A mechanism for monitoring the implementation of the plan
Development of plans of action to address policy non-compliance (for example, what the administrative steps would be should a physician refuse to comply with policy changes)
In the original analysis the PRO used a single group pre-test/post-test design to evaluate the success of the improvement efforts in each laboratory. The original evaluation measured change from a pre-intervention period from January to December 1993 (that is, one data point for the pre-intervention period) to each quarter of 1995 and the 1995 period as a whole (one data point for the post-intervention period).14 No data were analysed from 1994, the year in which interventions were implemented. This design can be depicted for each laboratory as:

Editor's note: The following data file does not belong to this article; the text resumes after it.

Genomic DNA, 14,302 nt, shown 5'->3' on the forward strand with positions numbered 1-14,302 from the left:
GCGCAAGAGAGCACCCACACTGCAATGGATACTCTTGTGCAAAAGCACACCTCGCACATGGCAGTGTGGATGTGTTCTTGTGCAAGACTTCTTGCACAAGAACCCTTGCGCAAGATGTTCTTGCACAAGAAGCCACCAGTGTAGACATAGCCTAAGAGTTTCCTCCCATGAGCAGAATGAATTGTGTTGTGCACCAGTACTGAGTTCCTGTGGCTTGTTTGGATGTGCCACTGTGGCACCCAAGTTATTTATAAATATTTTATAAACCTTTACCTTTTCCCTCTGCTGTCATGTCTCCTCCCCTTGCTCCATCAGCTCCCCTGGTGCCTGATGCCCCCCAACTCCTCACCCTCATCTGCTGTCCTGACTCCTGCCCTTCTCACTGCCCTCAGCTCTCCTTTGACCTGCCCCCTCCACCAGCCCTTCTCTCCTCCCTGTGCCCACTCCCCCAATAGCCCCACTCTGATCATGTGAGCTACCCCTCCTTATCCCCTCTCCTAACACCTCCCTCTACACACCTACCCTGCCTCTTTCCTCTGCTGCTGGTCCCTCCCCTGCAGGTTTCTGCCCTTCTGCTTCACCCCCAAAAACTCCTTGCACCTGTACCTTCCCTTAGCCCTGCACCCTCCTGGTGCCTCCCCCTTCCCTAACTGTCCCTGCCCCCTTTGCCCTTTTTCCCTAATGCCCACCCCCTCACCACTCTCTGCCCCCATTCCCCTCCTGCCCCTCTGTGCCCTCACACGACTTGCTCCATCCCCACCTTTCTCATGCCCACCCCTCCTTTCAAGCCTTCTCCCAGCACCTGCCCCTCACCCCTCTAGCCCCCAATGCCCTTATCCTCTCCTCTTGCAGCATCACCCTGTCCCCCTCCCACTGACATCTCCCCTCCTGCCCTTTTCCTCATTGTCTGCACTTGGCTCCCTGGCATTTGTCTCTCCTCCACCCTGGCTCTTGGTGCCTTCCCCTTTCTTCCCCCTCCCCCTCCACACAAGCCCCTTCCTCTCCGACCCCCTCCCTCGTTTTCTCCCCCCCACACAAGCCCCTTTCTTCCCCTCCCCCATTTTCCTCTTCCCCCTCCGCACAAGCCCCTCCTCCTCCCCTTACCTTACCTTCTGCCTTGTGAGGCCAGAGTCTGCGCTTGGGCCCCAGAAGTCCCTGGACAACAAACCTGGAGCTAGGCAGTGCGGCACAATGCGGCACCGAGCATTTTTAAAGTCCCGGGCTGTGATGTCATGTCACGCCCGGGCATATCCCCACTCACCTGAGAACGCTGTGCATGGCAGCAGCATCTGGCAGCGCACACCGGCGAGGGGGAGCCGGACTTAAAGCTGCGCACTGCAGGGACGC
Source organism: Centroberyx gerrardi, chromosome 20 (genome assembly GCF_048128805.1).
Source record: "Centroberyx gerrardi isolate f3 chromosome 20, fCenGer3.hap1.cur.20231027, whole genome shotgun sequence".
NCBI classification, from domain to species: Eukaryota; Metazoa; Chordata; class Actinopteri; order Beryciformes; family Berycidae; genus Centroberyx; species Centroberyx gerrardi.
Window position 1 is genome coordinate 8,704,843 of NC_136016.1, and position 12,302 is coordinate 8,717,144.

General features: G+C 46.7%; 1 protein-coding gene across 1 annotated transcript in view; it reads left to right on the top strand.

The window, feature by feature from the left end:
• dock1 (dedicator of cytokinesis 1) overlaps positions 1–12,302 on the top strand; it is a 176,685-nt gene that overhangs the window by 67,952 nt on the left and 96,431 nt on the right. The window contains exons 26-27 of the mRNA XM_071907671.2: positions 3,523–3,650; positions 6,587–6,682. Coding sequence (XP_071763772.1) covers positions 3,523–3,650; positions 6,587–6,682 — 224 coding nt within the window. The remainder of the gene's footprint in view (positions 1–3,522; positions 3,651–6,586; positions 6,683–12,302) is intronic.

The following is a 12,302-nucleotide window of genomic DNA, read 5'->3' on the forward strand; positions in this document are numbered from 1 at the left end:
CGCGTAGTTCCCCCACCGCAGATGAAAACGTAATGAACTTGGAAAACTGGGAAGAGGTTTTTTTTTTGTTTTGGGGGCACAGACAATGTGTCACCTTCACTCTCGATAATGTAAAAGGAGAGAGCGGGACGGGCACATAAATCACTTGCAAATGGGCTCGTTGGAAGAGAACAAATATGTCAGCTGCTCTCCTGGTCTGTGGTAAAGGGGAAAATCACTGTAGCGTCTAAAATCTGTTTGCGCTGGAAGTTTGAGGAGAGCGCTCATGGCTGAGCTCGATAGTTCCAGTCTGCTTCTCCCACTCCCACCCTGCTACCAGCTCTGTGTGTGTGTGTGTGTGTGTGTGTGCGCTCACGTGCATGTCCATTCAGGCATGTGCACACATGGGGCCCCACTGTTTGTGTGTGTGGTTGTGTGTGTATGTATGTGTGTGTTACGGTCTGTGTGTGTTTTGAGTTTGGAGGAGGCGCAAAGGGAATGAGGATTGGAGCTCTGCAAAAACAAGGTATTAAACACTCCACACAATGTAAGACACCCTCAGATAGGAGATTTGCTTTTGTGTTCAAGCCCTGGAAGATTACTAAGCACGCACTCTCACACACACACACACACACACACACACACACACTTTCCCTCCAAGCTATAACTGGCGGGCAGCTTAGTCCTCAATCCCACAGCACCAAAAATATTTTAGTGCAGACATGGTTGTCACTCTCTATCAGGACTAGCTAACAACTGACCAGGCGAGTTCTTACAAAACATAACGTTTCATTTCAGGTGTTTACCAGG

O1993X1994 O1995where the “O”s represent measurement periods and “X” the timing of the intervention. Hence, it is clear from the notation depicting this design that temporal variation in bilateral catheterisations went unmeasured at intervals within the pre-intervention period, which included all of 1993 up to the point when interventions were implemented in 1994 in each laboratory. The omission of information could have provided insight into seasonal or cyclical variation in bilateral catheterisation rates, as well as trending evidence.